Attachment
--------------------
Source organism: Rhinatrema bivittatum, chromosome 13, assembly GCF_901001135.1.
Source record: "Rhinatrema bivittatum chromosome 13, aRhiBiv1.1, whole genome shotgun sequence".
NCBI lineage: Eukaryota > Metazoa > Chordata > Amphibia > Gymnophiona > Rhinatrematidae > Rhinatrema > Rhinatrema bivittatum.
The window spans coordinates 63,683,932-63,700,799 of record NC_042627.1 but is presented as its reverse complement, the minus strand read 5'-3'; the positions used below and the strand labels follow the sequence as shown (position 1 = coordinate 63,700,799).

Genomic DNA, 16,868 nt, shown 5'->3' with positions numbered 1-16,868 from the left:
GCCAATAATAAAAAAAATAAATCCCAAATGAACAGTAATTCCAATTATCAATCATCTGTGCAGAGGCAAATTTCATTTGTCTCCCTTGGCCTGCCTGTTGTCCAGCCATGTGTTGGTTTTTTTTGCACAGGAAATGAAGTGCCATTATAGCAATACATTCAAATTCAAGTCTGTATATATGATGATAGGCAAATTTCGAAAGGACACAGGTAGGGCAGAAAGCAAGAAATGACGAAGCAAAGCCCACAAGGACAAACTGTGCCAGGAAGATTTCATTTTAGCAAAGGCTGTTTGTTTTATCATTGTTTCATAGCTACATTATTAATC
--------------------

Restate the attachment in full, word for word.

Source organism: Rhinatrema bivittatum, chromosome 13, assembly GCF_901001135.1.
Source record: "Rhinatrema bivittatum chromosome 13, aRhiBiv1.1, whole genome shotgun sequence".
NCBI lineage: Eukaryota > Metazoa > Chordata > Amphibia > Gymnophiona > Rhinatrematidae > Rhinatrema > Rhinatrema bivittatum.
The window spans coordinates 63,683,932-63,700,799 of record NC_042627.1 but is presented as its reverse complement, the minus strand read 5'-3'; the positions used below and the strand labels follow the sequence as shown (position 1 = coordinate 63,700,799).

Genomic DNA, 16,868 nt, shown 5'->3' with positions numbered 1-16,868 from the left:
GCCAATAATAAAAAAAATAAATCCCAAATGAACAGTAATTCCAATTATCAATCATCTGTGCAGAGGCAAATTTCATTTGTCTCCCTTGGCCTGCCTGTTGTCCAGCCATGTGTTGGTTTTTTTTGCACAGGAAATGAAGTGCCATTATAGCAATACATTCAAATTCAAGTCTGTATATATGATGATAGGCAAATTTCGAAAGGACACAGGTAGGGCAGAAAGCAAGAAATGACGAAGCAAAGCCCACAAGGACAAACTGTGCCAGGAAGATTTCATTTTAGCAAAGGCTGTTTGTTTTATCATTGTTTCATAGCTACATTATTAATC